The Supervisory Board appoints and removes the members of the Managing Board and determines their responsibilities. It supervises and advises the Managing Board but is not permitted to make management decisions. The Supervisory Board meets at regular intervals to discuss financial results as well as company strategy, budgeting, and implementation. It reviews and approves the company's quarterly reports, annual report, and consolidated financial statements, as well as audits performed by the independent auditors. In addition, key Managing Board decisions - such as major acquisiations, divestments and financial measures - regularly require Supervisory Board approval.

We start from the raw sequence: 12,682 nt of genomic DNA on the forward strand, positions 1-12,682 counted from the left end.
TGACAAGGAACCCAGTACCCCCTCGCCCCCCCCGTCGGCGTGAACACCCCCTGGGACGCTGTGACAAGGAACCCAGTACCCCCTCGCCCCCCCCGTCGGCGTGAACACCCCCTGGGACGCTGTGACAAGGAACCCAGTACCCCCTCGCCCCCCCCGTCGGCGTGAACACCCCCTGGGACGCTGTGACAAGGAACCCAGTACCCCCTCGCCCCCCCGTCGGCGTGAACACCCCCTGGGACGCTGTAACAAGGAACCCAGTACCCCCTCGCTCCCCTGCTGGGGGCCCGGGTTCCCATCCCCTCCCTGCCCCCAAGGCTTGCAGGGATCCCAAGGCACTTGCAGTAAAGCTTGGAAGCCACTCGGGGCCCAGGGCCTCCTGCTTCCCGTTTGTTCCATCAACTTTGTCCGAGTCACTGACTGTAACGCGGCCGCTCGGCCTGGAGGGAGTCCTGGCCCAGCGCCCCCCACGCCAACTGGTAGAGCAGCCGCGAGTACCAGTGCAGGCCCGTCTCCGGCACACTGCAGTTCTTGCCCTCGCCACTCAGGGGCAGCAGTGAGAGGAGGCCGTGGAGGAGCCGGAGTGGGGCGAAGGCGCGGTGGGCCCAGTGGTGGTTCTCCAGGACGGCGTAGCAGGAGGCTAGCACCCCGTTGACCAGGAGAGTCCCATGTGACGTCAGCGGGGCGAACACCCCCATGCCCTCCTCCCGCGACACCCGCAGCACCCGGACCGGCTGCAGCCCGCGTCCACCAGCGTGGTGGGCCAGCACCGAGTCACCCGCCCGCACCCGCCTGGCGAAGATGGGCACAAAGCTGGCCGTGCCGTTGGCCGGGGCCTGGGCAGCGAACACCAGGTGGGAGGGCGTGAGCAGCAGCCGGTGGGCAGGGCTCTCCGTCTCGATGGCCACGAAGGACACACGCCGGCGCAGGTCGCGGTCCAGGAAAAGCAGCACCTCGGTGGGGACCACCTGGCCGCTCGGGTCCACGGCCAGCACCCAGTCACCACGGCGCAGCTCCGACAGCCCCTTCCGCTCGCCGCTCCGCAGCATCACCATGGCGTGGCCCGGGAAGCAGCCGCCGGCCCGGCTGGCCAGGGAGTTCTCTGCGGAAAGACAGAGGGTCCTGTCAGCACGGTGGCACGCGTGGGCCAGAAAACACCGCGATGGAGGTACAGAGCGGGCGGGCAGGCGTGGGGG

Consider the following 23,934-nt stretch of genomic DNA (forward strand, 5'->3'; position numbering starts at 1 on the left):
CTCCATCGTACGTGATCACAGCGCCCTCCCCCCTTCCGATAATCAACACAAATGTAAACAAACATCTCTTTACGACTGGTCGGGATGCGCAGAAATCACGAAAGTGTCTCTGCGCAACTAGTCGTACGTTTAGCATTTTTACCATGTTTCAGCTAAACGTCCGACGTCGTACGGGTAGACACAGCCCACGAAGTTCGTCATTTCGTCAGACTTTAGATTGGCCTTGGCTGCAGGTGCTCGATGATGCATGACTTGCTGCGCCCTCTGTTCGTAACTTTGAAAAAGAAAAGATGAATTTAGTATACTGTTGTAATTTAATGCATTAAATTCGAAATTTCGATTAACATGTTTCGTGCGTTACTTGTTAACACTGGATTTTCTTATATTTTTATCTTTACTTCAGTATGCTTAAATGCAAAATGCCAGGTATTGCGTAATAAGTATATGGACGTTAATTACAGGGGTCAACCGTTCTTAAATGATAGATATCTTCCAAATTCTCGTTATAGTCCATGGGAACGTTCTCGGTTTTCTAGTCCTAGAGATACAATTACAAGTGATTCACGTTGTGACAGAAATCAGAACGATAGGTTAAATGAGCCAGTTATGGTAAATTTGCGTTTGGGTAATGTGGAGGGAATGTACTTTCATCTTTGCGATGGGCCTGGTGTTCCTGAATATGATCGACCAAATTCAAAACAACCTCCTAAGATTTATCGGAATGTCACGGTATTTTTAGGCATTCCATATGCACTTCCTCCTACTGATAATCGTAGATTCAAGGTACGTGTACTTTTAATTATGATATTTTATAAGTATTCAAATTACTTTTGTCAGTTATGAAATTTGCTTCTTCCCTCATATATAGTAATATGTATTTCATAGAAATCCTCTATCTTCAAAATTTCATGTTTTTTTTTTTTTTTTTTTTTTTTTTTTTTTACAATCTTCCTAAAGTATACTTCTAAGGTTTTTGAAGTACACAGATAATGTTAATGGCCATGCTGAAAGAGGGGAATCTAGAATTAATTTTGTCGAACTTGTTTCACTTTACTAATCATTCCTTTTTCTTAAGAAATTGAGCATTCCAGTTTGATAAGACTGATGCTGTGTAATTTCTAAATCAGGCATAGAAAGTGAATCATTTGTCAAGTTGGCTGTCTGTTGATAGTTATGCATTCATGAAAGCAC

As stipulated by the German Codetermination Act, one half of the members of the Supervisory Board represent company shareholders, and half represent company employees. The shareholders' representatives are elected by the Annual Shareholders' Meeting, whereas the employee representatives are elected by a conference of employee delegates. Under the rules of the Codetermination Act the employee representatives have to be employees of the company, with the exception of two or three trade union representatives (§ 7(2) of the Codetermination Act). Pursuant to § 15(1) of the Codetermination Act, at least one employee representative has to be recruited from the group of officers of the company. Although the employee representatives on the Supervisory Board are solely elected by the employees, they have to promote the interests of the company as a whole. Once in office, they must not only further the employees' interests but have to take into account the shareholders' interests as well.